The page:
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Spotlight on Toxoplasmosis


Drs. Foster & Smith Educational Staff
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The tiny protozoan Toxoplasma gondii can have a big impact on cats and the people who love them. T. gondii is a parasite that causes Toxoplasmosis, a disease with flu-like symptoms in children and immunocompromised adults. In addition, T. gondii can cause pregnant women to miscarry. Therefore, pregnant women should never clean or change litter boxes. Thankfully, cats and most people are not affected by T. gondii.

Automatic litter boxes minimize handling for an easier and healthier way to remove waste.
While T. gondii can infect many mammals, its primary hosts are cats. Cats become infected with T. gondii either by ingesting infected wildlife or infected, uncooked meat. The disease is spread via the millions of resulting oocysts (organisms similar to eggs) excreted in a cat’s feces. One to five days after being passed, the oocysts become infectious. If the oocyst is consumed by an intermediate host (most mammals, including humans) that happens to be pregnant, the spores released by the oocysts can cross the placenta and infect the fetus. And since the fetus’ underdeveloped immune system doesn’t recognize T. gondii as dangerous, the fetus can become very sick and possibly abort.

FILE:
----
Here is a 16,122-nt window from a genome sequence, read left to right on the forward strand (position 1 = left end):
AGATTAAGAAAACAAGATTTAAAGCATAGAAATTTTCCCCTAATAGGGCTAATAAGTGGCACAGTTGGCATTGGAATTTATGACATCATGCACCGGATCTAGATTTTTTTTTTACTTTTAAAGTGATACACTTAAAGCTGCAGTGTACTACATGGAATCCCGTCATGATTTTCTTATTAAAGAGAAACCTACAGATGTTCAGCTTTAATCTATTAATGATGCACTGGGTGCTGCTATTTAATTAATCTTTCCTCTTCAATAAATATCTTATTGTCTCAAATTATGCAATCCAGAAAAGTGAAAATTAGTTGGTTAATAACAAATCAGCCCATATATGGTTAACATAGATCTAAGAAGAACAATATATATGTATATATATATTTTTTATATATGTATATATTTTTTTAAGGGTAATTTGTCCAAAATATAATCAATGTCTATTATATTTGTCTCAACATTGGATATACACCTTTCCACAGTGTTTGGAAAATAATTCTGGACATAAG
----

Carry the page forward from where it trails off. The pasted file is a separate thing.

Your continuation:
Though T. gondii infection in cats is not uncommon, actual Toxoplasmosis disease symptoms are rare. Even an infected cat can appear healthy. Some cats, however, develop pneumonia, liver damage, digestive problems, neurological problems, and other health problems. Science has not yet determined why T. gondii affects only some cats.

Currently, no vaccination exists to prevent T. gondii. To prevent Toxoplasmosis in your family, thoroughly cook any meat, wash hands after handling meat, wear protective gloves while cleaning your cat’s litter box, then wash hands thoroughly. Additionally, never allow a pregnant woman to clean the litter box.

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